Knock Knock

Guest Blogger: Michael Vorhis, author of ARCHANGEL suspense thriller, OPEN DISTANCE adventure thriller & more to come

Going back a few eons here…it can be fun to remember the progressions and epiphanies of our angling and tying journeys. From time to time I take a look at the odd tying tool, be it mainstream or nouveau, and how it fits into my tying.

For some years I tied flies using various kinds of natural hair, without bothering with any hair strand alignment at all. “Natural animal hair should be all over the place…like mine is,” I reasoned, looking in the mirror. “Wind exists out there, and we should mimic its effects in our flies. Bug wings are ratty and beat to hell, and fish wouldn’t have it any other way.” So my flies looked and held together like you’d expect: Horribly.

A Million Stackers

But there came a time when frugality motivated me to have a go at aligning the hair I was about to tie onto a hook–so as to use less of it, you see. Why waste half the stuff when a smaller snip and a bit of alignment would make the pattern seem full enough? So I began a years-long habit of pinching the tuft in the left-hand fingers while pulling out the longest hairs with the digits of the right. I found I could do a very good job by always taking out the next longest “outlier” strand and then putting it back into the clump with better positioning. It took time, but it worked well enough, at least for longer stronger kinds of hair. And part of my strategy involved choosing just the right scissors-snip direction when I harvested the clump from the skin.

But all that grew old. It was tedious, and prone to being rushed out of impatience, which made for a poorly-cobbled-together fly. Or an interruption would come that forced me to set the tuft of hair down and go do something (reset an electrical breaker in the house, or remove somebody’s favorite spoon from the garbage disposal, or blot up as much of the spilt buttermilk as could be drawn out before it all soaked into the carpet…always something at just the wrong moment). I’d set the tuft down and return a few minutes later to find it, uh, well, basically not to find it. A gust of air courtesy of someone rushing pell-mell past my little bench, and…you get the picture.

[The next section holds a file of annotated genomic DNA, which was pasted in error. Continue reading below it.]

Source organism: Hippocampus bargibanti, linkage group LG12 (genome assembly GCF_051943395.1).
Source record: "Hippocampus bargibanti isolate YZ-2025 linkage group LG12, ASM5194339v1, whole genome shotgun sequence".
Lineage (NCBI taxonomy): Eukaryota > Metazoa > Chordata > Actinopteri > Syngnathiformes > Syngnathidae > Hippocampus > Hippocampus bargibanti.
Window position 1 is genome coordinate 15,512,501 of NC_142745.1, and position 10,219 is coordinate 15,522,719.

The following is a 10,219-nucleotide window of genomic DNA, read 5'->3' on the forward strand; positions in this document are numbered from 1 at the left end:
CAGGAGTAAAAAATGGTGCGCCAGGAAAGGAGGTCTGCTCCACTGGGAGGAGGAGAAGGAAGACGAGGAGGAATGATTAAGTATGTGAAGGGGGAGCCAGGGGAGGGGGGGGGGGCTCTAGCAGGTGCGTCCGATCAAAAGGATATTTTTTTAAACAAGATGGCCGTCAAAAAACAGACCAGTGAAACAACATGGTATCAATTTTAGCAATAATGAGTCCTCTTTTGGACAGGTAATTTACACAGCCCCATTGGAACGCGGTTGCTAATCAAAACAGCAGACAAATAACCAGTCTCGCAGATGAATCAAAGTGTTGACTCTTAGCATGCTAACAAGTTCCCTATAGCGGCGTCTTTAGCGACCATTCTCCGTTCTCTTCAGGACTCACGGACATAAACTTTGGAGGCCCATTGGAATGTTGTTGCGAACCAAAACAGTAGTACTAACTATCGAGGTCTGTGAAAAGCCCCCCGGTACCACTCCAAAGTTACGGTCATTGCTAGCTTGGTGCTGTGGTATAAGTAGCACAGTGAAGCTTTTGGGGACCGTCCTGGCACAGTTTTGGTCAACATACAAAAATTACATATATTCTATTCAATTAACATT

So frugality and tediosity (great word, eh?) got old. But still it seemed extravagant and wholly unnecessary to acquire a hair stacker. Hadn’t I gone this long without needing one? Didn’t I have some other tool with a, like, hollow handle? Couldn’t I just use a…let’s see…cap of a ballpoint pen or something?

But I eventually got hold of one. I assumed there were numerous good ones out there and a few that might be junk, so I just got one that looked kinda cool. And thus began my formal education about this ‘unnecessary’ implement. I came to realize how critical it was that the thing stand upright without falling sideways even if the table was bumped, since I’d often stack the hair but then get sidetracked into throwing a half-hitch or something before I was ready to use the aligned hair. And I came to appreciate a curved (rather than faceted) bell-shaped barrel inlet, and learned the importance of its inside being dry and smooth…and not prone to holding static charges, which is why many of these things are metal and some use conductive plastic for the same reason…conductivity being the sworn enemy of polarized charge buildup.

And I began to see how well it worked–how quickly it did the job, how any imaginable degree of alignment perfection could be dialed in. Load, then whap-whap-whap, pound-pound-pound, knock-knock-knock. Done! Six whaps instead of nine for semi-aligned…or whatever the repetitions proved to add up to, for the hair being aligned. I used the table-top, or my knee, or the vise base…whatever would annoy those around me most. Knock knock knock knock knock knock knock knock knock knock knock!